As the journalistic landscape continues to shift, journalists themselve are taking charge, with new businesses and models.
And journalism schools continue to experiment with their offerings and curriculum in response. Earlier today, City University of New York announced it will establish the Tow-Knight Center for Entrepreneurial Journalism with two $3 million grants from the Tow and Knight foundations.
Jeff Jarvis, CUNY associate professor and director of the new center, wrote in his blog that the grants will help establish the country's first master's degree in entrepreneurial journalism, continue research in new business models for news and help to create new enterprises in news.
At the Workshop, where we established the Investigative Laboratory or "iLab" to conduct serious research about investigative journalism, we've written about other new business models emerging in the field and the alternative sources of revenue being explored to supplement the failing model of advertising-dependent revenue.
This year iLab helped incubate a new, nonprofit, investigative reporting publication, which has received its 501 (c)(3) status and $250,000 in first-year reporting revenue from a foundation. "Fair Warning - News of Safety, Health and Corporate Conduct," founded by and led by former Los Angeles Times reporter Myron Levin, combines original investigations with breaking news and information on hazardous products, injury prevention and significant developments in regulation, research and civil litigation.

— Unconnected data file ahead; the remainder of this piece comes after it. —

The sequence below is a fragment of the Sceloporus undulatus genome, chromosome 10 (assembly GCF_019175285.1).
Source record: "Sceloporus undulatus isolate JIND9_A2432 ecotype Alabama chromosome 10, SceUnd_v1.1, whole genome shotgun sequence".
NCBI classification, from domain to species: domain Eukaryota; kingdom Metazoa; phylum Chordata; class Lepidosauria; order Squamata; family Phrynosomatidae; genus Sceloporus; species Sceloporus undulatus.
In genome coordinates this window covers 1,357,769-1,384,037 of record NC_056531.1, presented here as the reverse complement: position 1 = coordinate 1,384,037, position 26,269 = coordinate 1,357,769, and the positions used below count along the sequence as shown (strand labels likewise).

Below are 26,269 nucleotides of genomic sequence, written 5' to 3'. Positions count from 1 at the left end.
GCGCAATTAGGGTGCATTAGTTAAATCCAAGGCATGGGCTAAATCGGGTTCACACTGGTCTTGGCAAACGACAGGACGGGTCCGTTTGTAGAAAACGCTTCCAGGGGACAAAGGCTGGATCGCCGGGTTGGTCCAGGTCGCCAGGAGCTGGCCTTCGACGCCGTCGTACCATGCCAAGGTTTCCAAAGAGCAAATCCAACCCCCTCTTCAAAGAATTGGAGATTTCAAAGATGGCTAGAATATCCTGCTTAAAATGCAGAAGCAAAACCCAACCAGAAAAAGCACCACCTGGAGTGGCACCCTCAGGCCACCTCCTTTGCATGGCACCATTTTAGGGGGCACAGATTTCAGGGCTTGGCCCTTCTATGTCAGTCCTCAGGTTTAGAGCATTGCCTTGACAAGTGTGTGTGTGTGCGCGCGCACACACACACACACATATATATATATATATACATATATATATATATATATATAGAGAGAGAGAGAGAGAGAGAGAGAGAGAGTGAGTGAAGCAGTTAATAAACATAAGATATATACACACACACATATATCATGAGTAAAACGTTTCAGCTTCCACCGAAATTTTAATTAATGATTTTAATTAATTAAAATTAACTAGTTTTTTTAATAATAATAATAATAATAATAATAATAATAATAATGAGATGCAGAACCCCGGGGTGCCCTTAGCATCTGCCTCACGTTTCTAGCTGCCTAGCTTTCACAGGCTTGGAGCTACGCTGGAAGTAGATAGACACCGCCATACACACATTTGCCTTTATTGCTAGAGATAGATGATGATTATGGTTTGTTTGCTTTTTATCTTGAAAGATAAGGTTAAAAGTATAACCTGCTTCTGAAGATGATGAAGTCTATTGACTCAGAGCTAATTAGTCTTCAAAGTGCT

Last year, Executive Editor Charles Lewis formally proposed and helped organize the Investigative News Network, which was incorporated in the District of Columbia under his guidance. INN is a group of nonprofit journalism organizations that conduct investigative reporting in the public interest. About 50 nonprofit news organizations from around the country that have joined the network, including NPR and American Public Radio, in addition to a number of new startups.
Judging by the number of new journalism startups that have cropped up around the country in the past year, it seems the future of news may just be entrepreneurial.
Later this week, the Reynolds Journalism Institute will host the Block by Block: Community News Summit 2010 in Chicago. The one-day event, with Reynolds Fellow Michelle McLellan and New York University Professor Jay Rosen, will look at the emergence of local online news sites. In other words, startups.
And, last week, Georgetown University led "Anatomy of a News Startup: Is Hyperlocal the Future of News?" Georgetown journalism faculty member Carlos Roig moderated a discussion with TBD.com's General Manager Jim Brady and NPR Project Argo editorial product manager Matt Thompson. According to a round-up of the event by Free Press' Josh Stearns, "the panel focused on the concrete nuts and bolts of developing, launching, and maintaining a new web-first newsroom."